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Global Talent War 2.0: From “Attraction” to “Utilization”

Global Talent War 2.0: From “Attraction” to “Utilization”

JU Se-Young

Oct. 31, 2012


Welcome to our video program. I'm Se-Young Ju from the Human Resources & Organization Research Department.

Recently, companies around the world are eager to import workers as they try to develop new technologies and launch new businesses amid the global economic downturn and rapidly changing business environment. These companies are urgently seeking talented employees from outside their national labor market to fill skills gap in their workforce. However, fully utilizing their expertise and retaining them are matters that require more attention.

One Indian technology worker from a US-based IT firm said in an interview, “It is too late for me to learn Korean, and my Korean coworkers even avoid eye contact during meetings conducted in English. I feel as if I am isolated.” He also added, “As I have too many meetings during the day, I usually handle my given tasks in the evening. Furthermore, it is hard to get accustomed to Korean food.” This shows that many foreign workers in Korea find it difficult to develop sustainable competence with a long-term vision due to Korean business culture and practices. Many Korean companies are clearly falling short in their preparations for retaining and utilizing foreign workers.

Global Talent War 2.0 refers to the shift from competing to “obtain” talent to competing to effectively “use” talent. To realize the benefits that foreign talent offers, companies need to provide new employees enough time to adapt to a different culture and an environment. This will promote mutual learning and cultivate adaptability. Then, the overall company environment must be upgraded to ease difficulties for the foreign workforce. In addition, support measures must be devised to stimulate the continuous growth of foreign workers by drawing on the opinions of experts who can measure intercultural adaptation. Then, what are the measures to successfully foster foreign talent?

First, companies need to adopt a “rice transplanting” model for talent fostering. In rice farming, three to five seedlings are placed together to support each other as they grow. Many companies simply hire foreign talent and expect that it will grow naturally. Some hope that a single crop of new employees from abroad can make their companies global. However, this assumption is problematic in non-English speaking nations, where linguistic and cultural gaps are wide. More than a year is normally needed for foreign workers to adjust to a different culture. During this period, foreign employees can relyon each other for support, resolve language barriers and acclimate to the company culture, making them far more effective when dispatched to the field. A case in point is Chinese software firm Neusoft which forms project teams consisting of two newly hired foreign workers as mentees and one existing foreign worker as a mentor to ensure a “soft landing” for its foreign workforce.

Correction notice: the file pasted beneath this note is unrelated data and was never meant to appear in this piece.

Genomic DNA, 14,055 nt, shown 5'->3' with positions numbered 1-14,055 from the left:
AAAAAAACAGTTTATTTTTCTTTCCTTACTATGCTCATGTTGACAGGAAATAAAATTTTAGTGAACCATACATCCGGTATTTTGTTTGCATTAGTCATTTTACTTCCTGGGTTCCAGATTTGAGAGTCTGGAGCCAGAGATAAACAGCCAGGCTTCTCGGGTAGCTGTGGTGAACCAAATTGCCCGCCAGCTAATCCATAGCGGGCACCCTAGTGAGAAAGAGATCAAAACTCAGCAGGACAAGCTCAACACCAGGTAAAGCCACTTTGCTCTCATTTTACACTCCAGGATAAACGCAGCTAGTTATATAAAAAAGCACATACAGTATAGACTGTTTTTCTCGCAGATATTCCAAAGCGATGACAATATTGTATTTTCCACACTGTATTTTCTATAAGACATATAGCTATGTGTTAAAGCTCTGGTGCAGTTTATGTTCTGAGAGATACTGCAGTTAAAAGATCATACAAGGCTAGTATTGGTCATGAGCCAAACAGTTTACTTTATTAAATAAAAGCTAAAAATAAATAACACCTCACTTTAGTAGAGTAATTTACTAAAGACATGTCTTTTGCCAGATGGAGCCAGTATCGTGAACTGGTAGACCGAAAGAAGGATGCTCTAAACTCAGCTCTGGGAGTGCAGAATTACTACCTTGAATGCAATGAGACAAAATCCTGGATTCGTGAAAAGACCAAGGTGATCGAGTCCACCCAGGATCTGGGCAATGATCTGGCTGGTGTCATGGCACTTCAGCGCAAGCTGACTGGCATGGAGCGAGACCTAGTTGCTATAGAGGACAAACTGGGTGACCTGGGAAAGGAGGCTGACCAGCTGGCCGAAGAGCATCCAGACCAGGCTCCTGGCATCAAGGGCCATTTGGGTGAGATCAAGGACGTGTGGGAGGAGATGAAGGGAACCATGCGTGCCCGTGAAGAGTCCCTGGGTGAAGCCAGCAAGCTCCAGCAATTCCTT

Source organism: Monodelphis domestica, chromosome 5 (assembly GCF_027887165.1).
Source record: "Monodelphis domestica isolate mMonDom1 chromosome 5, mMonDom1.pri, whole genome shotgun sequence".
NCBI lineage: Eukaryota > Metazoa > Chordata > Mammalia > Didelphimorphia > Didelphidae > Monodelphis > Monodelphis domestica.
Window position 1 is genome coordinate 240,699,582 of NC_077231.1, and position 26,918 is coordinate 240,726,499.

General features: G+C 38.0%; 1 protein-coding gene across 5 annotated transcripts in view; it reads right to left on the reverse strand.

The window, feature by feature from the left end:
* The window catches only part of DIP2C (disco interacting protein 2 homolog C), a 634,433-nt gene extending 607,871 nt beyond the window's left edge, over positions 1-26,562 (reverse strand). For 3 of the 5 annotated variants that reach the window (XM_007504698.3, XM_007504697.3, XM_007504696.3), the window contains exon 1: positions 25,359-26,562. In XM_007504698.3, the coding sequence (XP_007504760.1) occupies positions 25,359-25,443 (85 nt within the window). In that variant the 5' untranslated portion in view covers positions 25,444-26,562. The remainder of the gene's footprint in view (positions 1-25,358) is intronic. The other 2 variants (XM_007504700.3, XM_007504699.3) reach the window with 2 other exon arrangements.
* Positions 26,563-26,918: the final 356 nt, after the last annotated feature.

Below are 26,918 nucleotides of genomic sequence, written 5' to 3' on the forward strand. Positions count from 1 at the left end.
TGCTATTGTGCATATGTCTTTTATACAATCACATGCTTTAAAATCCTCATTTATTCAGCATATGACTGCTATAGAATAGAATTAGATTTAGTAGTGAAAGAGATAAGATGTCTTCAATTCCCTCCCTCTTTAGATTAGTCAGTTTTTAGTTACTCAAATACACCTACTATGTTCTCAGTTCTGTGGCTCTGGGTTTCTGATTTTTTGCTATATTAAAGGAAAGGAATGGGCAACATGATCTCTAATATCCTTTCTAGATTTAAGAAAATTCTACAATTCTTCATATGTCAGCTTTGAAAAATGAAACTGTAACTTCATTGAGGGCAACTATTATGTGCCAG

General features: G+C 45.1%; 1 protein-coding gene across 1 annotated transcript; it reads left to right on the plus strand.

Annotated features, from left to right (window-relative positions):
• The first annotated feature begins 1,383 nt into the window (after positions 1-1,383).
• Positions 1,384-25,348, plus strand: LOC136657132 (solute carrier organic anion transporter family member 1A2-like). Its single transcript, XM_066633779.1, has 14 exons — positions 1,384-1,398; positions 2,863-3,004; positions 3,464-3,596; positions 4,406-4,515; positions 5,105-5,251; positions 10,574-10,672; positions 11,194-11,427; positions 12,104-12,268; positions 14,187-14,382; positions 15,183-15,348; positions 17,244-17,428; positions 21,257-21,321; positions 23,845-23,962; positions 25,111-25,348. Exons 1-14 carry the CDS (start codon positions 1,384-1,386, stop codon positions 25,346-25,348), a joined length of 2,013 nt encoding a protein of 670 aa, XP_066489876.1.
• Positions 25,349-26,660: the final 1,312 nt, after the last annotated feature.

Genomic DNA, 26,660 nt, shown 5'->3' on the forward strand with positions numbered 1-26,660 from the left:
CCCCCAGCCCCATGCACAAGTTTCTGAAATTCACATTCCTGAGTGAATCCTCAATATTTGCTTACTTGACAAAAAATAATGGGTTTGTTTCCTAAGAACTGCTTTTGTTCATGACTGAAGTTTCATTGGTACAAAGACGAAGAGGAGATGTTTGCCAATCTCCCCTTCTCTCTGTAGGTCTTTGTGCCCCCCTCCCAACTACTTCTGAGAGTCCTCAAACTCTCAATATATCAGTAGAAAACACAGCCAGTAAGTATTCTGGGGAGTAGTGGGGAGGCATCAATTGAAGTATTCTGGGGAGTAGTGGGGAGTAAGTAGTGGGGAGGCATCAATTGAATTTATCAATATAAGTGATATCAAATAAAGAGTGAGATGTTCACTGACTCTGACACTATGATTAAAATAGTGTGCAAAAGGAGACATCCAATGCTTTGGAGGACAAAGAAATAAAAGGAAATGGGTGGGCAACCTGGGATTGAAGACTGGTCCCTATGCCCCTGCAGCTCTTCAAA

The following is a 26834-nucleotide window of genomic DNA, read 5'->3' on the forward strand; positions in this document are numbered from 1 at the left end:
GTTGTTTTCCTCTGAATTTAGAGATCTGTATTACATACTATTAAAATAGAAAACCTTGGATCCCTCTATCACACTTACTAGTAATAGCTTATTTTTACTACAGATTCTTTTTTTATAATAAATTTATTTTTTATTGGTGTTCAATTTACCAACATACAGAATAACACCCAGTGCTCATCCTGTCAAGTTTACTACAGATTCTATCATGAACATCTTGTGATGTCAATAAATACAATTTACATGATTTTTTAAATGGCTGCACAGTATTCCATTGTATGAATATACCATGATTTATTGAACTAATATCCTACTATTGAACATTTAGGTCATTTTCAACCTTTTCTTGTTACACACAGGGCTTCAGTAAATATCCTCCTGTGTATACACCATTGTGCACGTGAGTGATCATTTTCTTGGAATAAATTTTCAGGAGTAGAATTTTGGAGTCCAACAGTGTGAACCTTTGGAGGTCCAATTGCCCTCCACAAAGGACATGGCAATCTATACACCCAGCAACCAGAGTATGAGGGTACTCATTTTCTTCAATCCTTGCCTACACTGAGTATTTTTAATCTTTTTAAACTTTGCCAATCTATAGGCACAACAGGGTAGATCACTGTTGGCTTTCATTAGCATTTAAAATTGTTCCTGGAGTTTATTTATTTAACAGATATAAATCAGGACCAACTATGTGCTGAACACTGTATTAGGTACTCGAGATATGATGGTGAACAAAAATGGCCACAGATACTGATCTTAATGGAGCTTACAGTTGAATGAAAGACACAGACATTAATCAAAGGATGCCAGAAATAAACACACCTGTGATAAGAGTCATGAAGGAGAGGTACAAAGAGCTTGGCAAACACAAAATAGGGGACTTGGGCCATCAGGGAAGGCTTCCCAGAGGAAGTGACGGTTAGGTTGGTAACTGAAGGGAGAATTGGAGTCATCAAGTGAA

Second, companies should build a global environment. Even if foreign workers adapt well, they cannot flourish if their new company does not make adjustments itself. Here, the CEO must drive needed changes. In fact, alterations to the corporate culture need to be entrenched before foreign personnel are recruited. This may involve communication policies, human resources management and infrastructure. For example, chairman Tadashi Yanai of Uniqlo, a Japanese casual clothes maker, made English the official workplace language and installed a policy that blocks non-English speakers from job opportunities in June 2010. Furthermore, in employing 1,300 people, Yanai hired 300 Japanese and 1,000 non-Japanese, and has each employee work overseas in rotation.

The final step is to manage talented foreign employees through a scientific and systematic approach by experts who diagnose and study the degree of intercultural adaptation, devise plans to manage diversity and implement adaptation programs. Prudential Financial, a US-based global insurance firm, has a talent management arm called the Intercultural Group. With “Overseas Assignment Inventory,” a cultural assessment tool, foreign skilled workers are constantly reviewed and offered customized training programs. With an extensive global training network in over 100 locations, the company is efficiently managing its human resources worldwide.

The “Global War for Talent 2.0” refers to moving beyond attracting talent to raising these workers’ competence to increase corporate performance. In this context, the key is not the number of foreign employees a company has hired. Rather, it is whether they have stayed and contributed to the success of the company. For effective utilization of global talent, companies need to set up an environment where foreign talent can work in harmony with coworkers, develop a sense of loyalty to the company and even grow into chief officers on a level playing field.

Thank you for watching. I'm Se-Young Ju.

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